Sam Walton, eponymous founder of the world’s biggest retailer, Walmart, spent his life practicing what he called “the ten-foot rule”. The rule is simple: if you come within 10 feet (about 3 metres) of a customer, look him or her in the eye, smile and ask if you can help. On store visits, Walton would encourage his sales associates to take the “ten-foot rule pledge”. And in Walmart’s headquarters in Bentonville, it was de rigueur to flash the pearly whites when you came within smiling distance of anyone. The smile became part of the Walmart culture, and a “smiley” icon was even adopted as the mascot for Walmart’s long-running “Rollback” campaign. (Walmart subsequently even tried to register the “smiley” trademark, but failed.)
It’s simple stuff, but smiling sells. In his 2008 book “Buy-ology”, marketing guru Martin Lindstrom reported on a research study which looked at how “joy, or happiness, affects shoppers”. Respondents were asked to imagine that they were visiting a fictitious travel agency, and had to interact with one of three types of sales assistants: a smiling woman, a sad sack, or a female who looked completely fed up. Unsurprisingly, the smiling woman engendered the most positive customer experience, evoked joy in the customer, and research participants reported that they would be more likely to return to this kind of company.
A study in San Francisco Magazine backs up the fact that service with a smile leads to repeat business. In relation to restaurants, the magazine reported that more than 50% of people say they won’t return to a place with bad service, even if the food is stunning. On the other hand, 30% of consumers would go back to a restaurant where the service was good, even if their meal was so-so. That really resonates with me – one of my pet hates is sullen staff and poor service.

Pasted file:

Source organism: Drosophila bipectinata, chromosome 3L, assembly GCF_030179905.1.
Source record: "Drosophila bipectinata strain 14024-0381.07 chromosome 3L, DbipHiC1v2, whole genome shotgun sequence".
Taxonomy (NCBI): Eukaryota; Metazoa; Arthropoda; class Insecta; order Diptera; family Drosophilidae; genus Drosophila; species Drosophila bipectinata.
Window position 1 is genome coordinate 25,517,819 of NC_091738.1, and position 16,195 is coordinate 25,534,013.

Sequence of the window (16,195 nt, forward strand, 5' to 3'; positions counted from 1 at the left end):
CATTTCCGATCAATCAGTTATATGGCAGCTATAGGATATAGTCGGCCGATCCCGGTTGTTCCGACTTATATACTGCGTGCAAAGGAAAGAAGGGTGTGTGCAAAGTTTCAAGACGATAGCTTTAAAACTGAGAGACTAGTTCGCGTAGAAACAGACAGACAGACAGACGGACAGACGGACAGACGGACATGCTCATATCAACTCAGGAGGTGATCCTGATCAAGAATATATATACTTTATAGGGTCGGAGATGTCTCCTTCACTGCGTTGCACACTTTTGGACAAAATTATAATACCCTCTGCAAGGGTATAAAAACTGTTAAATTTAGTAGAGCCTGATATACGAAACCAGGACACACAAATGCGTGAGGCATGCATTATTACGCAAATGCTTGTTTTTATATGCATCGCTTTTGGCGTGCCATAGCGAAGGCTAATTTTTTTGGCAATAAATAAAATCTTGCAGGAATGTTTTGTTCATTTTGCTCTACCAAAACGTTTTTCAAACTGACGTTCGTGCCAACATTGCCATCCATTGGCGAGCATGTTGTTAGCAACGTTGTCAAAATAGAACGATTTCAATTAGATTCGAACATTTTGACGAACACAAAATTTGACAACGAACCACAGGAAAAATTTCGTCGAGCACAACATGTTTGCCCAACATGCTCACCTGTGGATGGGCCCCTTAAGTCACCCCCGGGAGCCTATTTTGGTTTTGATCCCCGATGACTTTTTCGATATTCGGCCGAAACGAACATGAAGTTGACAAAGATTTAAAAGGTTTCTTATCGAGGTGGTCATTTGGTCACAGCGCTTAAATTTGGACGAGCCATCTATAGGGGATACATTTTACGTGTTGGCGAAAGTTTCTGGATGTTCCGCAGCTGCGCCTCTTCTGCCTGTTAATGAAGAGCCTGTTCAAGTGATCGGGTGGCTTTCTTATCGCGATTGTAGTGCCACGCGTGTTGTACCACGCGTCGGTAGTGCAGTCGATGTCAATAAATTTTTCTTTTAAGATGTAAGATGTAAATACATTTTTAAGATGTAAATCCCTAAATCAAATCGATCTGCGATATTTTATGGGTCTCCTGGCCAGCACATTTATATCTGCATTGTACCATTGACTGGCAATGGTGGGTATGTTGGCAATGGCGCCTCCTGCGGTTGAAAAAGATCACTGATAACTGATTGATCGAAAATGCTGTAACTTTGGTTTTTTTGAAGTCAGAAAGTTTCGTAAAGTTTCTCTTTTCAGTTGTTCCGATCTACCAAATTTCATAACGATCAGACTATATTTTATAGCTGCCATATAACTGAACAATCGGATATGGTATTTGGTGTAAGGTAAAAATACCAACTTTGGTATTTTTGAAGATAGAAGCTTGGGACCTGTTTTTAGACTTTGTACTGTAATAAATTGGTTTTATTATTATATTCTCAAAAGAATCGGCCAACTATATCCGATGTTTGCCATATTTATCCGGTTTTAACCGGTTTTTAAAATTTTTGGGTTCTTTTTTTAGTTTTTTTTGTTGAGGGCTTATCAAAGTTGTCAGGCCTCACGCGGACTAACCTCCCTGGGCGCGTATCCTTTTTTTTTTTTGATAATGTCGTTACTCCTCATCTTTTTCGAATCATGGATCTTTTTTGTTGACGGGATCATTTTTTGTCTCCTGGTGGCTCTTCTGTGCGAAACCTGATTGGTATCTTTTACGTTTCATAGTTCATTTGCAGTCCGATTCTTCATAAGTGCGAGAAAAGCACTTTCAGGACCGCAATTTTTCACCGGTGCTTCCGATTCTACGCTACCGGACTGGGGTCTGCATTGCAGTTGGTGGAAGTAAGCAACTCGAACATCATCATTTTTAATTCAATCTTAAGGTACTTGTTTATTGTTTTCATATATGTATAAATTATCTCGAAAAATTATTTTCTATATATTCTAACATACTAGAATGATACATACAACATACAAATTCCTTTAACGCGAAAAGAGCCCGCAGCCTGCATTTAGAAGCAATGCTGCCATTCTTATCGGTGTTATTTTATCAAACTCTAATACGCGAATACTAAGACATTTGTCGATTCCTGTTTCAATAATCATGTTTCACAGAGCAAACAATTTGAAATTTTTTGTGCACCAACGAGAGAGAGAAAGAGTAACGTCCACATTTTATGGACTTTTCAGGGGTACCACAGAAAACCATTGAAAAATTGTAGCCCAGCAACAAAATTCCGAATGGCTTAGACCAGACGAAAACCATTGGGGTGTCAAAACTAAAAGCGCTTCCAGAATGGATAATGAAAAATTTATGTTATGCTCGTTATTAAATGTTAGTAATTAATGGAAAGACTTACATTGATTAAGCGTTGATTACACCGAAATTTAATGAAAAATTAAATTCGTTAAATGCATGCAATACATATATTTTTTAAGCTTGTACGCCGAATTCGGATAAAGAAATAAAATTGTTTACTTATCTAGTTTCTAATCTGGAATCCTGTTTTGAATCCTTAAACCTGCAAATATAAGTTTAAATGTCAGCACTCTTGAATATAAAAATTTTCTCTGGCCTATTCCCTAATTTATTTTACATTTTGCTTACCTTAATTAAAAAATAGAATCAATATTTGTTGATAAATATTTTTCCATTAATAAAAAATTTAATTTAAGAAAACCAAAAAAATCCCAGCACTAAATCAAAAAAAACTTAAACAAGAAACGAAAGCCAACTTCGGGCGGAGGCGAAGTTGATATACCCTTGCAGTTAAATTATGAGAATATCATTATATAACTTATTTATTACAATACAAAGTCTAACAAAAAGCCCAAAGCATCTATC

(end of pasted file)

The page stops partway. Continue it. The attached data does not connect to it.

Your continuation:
Humans are hard-wired to respond positively to smiling faces. In 2008, researchers at North America’s Duke University discovered that the image of a smiling face preferentially activates the orbitofrontal complex, an area of the brain responsible for reward processing. That makes evolutionary sense, as in our prehistoric past, you needed quick visual cues to distinguish between friend and foe.
More U.S. research has shown that a smile can actually increase your average sale. A famous Winkielman/Berridge study demonstrated that thirsty subjects shown subliminal images of a smiling face were willing to pay about twice as much for a drink than respondents who were unconsciously exposed to an angry face.
So if you want customers who are engaged, predisposed to spend, and committed to come back, it’s worth adopting your own version of Sam Walton’s “ten-foot rule”. Make a friendly smile an integral part of your customer engagement strategy. And check it’s happening via your mystery shopper program. As the saying goes, “a smile costs nothing, but gives much”.